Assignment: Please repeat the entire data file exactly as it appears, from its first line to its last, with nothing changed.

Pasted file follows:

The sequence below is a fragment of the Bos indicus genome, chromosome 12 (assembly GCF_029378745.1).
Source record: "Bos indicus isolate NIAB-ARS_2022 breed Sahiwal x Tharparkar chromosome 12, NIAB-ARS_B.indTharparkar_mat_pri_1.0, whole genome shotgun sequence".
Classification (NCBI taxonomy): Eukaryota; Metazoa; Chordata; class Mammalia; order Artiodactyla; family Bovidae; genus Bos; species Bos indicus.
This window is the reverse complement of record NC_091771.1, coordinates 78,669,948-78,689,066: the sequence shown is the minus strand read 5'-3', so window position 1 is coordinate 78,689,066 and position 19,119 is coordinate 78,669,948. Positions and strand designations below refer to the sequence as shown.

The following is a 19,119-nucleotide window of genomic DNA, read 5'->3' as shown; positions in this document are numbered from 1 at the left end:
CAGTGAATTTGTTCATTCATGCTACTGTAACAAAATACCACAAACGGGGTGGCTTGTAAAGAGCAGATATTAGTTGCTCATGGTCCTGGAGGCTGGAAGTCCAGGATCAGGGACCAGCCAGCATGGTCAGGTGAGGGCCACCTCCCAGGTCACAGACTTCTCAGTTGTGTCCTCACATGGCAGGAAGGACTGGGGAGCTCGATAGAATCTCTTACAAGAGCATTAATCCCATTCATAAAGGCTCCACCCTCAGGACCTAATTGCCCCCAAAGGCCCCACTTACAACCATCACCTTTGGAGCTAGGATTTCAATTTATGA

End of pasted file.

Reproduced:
The sequence below is a fragment of the Bos indicus genome, chromosome 12 (assembly GCF_029378745.1).
Source record: "Bos indicus isolate NIAB-ARS_2022 breed Sahiwal x Tharparkar chromosome 12, NIAB-ARS_B.indTharparkar_mat_pri_1.0, whole genome shotgun sequence".
Classification (NCBI taxonomy): Eukaryota; Metazoa; Chordata; class Mammalia; order Artiodactyla; family Bovidae; genus Bos; species Bos indicus.
This window is the reverse complement of record NC_091771.1, coordinates 78,669,948-78,689,066: the sequence shown is the minus strand read 5'-3', so window position 1 is coordinate 78,689,066 and position 19,119 is coordinate 78,669,948. Positions and strand designations below refer to the sequence as shown.

The following is a 19,119-nucleotide window of genomic DNA, read 5'->3' as shown; positions in this document are numbered from 1 at the left end:
CAGTGAATTTGTTCATTCATGCTACTGTAACAAAATACCACAAACGGGGTGGCTTGTAAAGAGCAGATATTAGTTGCTCATGGTCCTGGAGGCTGGAAGTCCAGGATCAGGGACCAGCCAGCATGGTCAGGTGAGGGCCACCTCCCAGGTCACAGACTTCTCAGTTGTGTCCTCACATGGCAGGAAGGACTGGGGAGCTCGATAGAATCTCTTACAAGAGCATTAATCCCATTCATAAAGGCTCCACCCTCAGGACCTAATTGCCCCCAAAGGCCCCACTTACAACCATCACCTTTGGAGCTAGGATTTCAATTTATGA